‘Borderlands 3’ science initiative integration helps out real-life scientists

'Borderlands 3' science initiative integration helps out real-life scientists

Gearbox has partnered with a few scientific institutions to integrate a science initiative on its Borderlands 3 gameplay. Players can now contribute to the science community simply by playing the game.

Gearbox recently issued a press release introducing Borderlands Science, an initiative in collaboration with McGill University, Massively Multiplayer Online Science, and The Microsetta Initiative.

The San Francisco-based company has developed a mini-arcade game within the Borderlands 3 gameplay to help out scientists all over the world to configure corrupted data of fecal analysis.

How to play the arcade mini-game

To play Borderlands Science, players must go to Doctor Tannis’ infirmary aboard Sanctuary III. In the corner, you’ll find the newly installed Borderlands Science arcade game.

According to the Gearbox press release, players will simply block puzzles based on strands of DNA. The different nucleotides are represented by an array of colored tiles.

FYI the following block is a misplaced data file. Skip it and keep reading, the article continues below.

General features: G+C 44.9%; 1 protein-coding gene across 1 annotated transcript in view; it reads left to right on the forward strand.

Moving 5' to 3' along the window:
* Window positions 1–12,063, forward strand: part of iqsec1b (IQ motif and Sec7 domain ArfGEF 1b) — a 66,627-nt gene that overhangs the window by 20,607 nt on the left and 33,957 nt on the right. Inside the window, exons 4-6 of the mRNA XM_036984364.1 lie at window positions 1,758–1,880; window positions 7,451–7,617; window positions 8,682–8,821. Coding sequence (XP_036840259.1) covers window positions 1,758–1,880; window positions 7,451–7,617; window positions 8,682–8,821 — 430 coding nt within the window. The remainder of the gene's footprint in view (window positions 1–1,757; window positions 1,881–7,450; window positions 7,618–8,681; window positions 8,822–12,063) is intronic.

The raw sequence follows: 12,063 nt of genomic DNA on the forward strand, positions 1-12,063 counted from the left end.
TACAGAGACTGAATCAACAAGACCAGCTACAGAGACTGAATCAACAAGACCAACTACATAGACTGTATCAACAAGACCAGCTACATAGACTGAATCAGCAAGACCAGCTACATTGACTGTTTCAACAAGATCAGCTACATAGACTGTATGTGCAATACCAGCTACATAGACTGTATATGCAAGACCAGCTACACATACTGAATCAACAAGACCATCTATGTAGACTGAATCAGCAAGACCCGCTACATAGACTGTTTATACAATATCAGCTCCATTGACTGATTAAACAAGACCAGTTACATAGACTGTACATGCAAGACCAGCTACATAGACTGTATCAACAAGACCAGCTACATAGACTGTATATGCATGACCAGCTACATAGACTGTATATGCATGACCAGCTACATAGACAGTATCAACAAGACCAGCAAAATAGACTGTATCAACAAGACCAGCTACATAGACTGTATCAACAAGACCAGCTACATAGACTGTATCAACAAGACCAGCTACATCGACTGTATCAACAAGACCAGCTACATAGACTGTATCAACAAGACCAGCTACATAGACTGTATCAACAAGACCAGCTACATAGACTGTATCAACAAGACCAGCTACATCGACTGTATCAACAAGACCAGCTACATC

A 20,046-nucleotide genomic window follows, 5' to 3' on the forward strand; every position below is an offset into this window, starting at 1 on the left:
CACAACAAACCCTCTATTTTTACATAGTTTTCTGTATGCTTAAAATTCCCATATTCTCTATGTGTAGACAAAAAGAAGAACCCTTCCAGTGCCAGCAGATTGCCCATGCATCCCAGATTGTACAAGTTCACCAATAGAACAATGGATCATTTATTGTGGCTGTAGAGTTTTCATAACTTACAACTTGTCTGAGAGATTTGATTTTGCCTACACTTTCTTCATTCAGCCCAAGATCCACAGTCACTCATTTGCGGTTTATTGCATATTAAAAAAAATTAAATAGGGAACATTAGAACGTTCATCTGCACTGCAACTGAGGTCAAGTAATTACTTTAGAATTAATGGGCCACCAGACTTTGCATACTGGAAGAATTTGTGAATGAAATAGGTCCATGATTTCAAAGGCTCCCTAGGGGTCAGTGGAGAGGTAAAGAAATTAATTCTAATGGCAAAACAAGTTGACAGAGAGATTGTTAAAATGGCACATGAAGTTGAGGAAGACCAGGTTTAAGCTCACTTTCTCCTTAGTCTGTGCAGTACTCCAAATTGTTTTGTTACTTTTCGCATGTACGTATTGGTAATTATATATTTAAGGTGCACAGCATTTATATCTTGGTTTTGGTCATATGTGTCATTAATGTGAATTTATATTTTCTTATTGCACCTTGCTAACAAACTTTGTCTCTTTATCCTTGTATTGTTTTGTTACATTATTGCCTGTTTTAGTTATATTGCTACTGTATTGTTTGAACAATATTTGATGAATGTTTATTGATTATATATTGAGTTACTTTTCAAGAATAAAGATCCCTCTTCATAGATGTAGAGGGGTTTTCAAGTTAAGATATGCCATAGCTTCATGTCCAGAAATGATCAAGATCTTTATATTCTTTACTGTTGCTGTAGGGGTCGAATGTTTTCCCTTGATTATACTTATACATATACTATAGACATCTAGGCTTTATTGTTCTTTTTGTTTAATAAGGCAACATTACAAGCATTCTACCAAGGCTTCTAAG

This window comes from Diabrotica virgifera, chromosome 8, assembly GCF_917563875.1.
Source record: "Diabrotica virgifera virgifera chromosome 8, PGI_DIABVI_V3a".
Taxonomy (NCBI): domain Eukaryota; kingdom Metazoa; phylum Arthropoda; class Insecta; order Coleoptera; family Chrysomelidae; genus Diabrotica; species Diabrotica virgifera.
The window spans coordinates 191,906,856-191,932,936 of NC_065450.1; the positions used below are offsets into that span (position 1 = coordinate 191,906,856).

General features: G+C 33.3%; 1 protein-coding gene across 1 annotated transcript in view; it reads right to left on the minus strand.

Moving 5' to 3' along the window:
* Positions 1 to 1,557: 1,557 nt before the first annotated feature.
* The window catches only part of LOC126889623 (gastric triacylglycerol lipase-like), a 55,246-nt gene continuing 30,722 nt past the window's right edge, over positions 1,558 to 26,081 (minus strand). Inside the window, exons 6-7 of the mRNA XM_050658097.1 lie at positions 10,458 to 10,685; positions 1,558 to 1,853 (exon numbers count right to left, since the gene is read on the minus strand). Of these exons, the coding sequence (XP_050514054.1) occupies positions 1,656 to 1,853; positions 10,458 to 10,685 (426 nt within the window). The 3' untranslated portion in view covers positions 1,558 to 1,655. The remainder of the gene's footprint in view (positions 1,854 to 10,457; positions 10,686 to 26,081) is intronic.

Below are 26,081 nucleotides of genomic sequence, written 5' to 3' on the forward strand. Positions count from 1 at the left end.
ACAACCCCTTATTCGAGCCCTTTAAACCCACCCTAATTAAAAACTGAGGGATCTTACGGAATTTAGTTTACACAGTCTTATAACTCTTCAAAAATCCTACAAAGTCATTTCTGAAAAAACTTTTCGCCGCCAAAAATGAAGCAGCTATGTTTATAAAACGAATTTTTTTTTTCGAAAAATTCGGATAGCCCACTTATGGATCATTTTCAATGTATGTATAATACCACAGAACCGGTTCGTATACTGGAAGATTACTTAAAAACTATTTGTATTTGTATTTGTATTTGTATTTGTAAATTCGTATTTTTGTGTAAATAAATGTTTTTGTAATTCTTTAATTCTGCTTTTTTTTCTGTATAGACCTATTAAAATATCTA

To organize the tiles into correct rows, players will need to nudge the tiles within its columns.

Each puzzle has a target score that is needed to achieve to be able to progress and earn credits. It will not be possible to line up all of the tiles correctly.

Once players hit the target score, they can still make additional moves before moving on to the next one.  The key here is to solve as many puzzles as possible to beat the high scores posted by Tannis.

By completing the puzzles, players can earn in-game currency. This virtual credit can be redeemed for unique Vault Hunter Heads and Skins as well as timed boosters that buff your stats and loot quality.

This will also increase players’ experience gains jumping back to Borderlands 3 proper.

How does playing help scientists

By solving the puzzles, players help the scientist map out the microbes and compare them. This helps correct the mistakes that the computers made while organizing the data for analysis.

The data is gathered from fecal samples collected by scientists. By participating in the game, players are helping the scientists identify the alien microbes that live inside the human body.

the microbes are reportedly linked to conditions such as diabetes, autism, depression, anxiety, and obesity. Therefore, the identification of these microbes can potentially pave the way to develop treatments.

With the home quarantine imposed in most of the countries amid the COVID-19 pandemic, players can now make use of the time to contribute to the scientific community while having a lot of fun.

Featured image courtesy of Twitter/GearboxOfficial

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